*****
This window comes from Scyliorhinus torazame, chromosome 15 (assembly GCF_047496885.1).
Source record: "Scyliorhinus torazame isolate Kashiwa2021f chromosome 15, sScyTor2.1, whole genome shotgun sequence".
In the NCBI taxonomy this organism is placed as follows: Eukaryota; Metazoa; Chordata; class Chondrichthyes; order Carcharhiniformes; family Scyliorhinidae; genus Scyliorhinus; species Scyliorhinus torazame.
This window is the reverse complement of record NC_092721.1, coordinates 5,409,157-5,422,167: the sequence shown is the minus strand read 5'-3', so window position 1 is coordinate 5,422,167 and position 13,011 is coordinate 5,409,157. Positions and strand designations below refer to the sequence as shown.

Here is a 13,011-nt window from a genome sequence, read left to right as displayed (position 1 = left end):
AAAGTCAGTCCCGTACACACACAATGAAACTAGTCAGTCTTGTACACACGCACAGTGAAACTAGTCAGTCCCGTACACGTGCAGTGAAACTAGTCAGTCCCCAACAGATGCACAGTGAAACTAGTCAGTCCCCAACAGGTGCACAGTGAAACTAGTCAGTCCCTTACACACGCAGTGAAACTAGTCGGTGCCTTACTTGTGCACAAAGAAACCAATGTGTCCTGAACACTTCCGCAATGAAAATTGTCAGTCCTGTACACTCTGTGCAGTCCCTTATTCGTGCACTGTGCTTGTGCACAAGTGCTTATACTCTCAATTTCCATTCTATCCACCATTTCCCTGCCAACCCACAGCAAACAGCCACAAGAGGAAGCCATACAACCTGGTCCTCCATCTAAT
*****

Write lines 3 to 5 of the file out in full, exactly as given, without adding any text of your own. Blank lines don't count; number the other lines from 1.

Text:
In the NCBI taxonomy this organism is placed as follows: Eukaryota; Metazoa; Chordata; class Chondrichthyes; order Carcharhiniformes; family Scyliorhinidae; genus Scyliorhinus; species Scyliorhinus torazame.
This window is the reverse complement of record NC_092721.1, coordinates 5,409,157-5,422,167: the sequence shown is the minus strand read 5'-3', so window position 1 is coordinate 5,422,167 and position 13,011 is coordinate 5,409,157. Positions and strand designations below refer to the sequence as shown.

Here is a 13,011-nt window from a genome sequence, read left to right as displayed (position 1 = left end):